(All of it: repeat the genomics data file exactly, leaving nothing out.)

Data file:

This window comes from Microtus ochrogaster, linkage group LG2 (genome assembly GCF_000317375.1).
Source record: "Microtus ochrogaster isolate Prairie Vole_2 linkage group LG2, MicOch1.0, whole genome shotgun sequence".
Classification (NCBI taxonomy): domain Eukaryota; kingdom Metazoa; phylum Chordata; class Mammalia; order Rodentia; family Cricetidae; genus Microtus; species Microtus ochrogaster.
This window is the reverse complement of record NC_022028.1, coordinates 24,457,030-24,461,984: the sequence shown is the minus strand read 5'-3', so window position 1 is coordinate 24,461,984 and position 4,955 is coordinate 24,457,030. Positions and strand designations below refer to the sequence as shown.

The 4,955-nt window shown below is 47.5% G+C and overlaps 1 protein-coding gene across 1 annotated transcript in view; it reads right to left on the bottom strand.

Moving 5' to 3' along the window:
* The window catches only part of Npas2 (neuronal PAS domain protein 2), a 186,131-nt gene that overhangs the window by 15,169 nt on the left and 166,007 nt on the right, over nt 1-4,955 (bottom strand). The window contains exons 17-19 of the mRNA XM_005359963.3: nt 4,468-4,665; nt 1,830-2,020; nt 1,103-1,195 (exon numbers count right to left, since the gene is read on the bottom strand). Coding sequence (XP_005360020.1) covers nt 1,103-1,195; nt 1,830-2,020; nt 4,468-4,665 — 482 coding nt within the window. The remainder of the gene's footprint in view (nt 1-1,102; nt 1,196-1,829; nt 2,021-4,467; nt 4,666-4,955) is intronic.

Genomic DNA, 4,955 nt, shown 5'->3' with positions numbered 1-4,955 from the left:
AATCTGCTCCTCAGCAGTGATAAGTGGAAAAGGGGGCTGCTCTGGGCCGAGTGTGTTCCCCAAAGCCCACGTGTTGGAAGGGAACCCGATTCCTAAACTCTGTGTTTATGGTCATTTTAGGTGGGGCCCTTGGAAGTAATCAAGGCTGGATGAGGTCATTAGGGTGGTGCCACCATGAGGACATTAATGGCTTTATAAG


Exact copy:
This window comes from Microtus ochrogaster, linkage group LG2 (genome assembly GCF_000317375.1).
Source record: "Microtus ochrogaster isolate Prairie Vole_2 linkage group LG2, MicOch1.0, whole genome shotgun sequence".
Classification (NCBI taxonomy): domain Eukaryota; kingdom Metazoa; phylum Chordata; class Mammalia; order Rodentia; family Cricetidae; genus Microtus; species Microtus ochrogaster.
This window is the reverse complement of record NC_022028.1, coordinates 24,457,030-24,461,984: the sequence shown is the minus strand read 5'-3', so window position 1 is coordinate 24,461,984 and position 4,955 is coordinate 24,457,030. Positions and strand designations below refer to the sequence as shown.

The 4,955-nt window shown below is 47.5% G+C and overlaps 1 protein-coding gene across 1 annotated transcript in view; it reads right to left on the bottom strand.

Moving 5' to 3' along the window:
* The window catches only part of Npas2 (neuronal PAS domain protein 2), a 186,131-nt gene that overhangs the window by 15,169 nt on the left and 166,007 nt on the right, over nt 1-4,955 (bottom strand). The window contains exons 17-19 of the mRNA XM_005359963.3: nt 4,468-4,665; nt 1,830-2,020; nt 1,103-1,195 (exon numbers count right to left, since the gene is read on the bottom strand). Coding sequence (XP_005360020.1) covers nt 1,103-1,195; nt 1,830-2,020; nt 4,468-4,665 — 482 coding nt within the window. The remainder of the gene's footprint in view (nt 1-1,102; nt 1,196-1,829; nt 2,021-4,467; nt 4,666-4,955) is intronic.

Genomic DNA, 4,955 nt, shown 5'->3' with positions numbered 1-4,955 from the left:
AATCTGCTCCTCAGCAGTGATAAGTGGAAAAGGGGGCTGCTCTGGGCCGAGTGTGTTCCCCAAAGCCCACGTGTTGGAAGGGAACCCGATTCCTAAACTCTGTGTTTATGGTCATTTTAGGTGGGGCCCTTGGAAGTAATCAAGGCTGGATGAGGTCATTAGGGTGGTGCCACCATGAGGACATTAATGGCTTTATAAG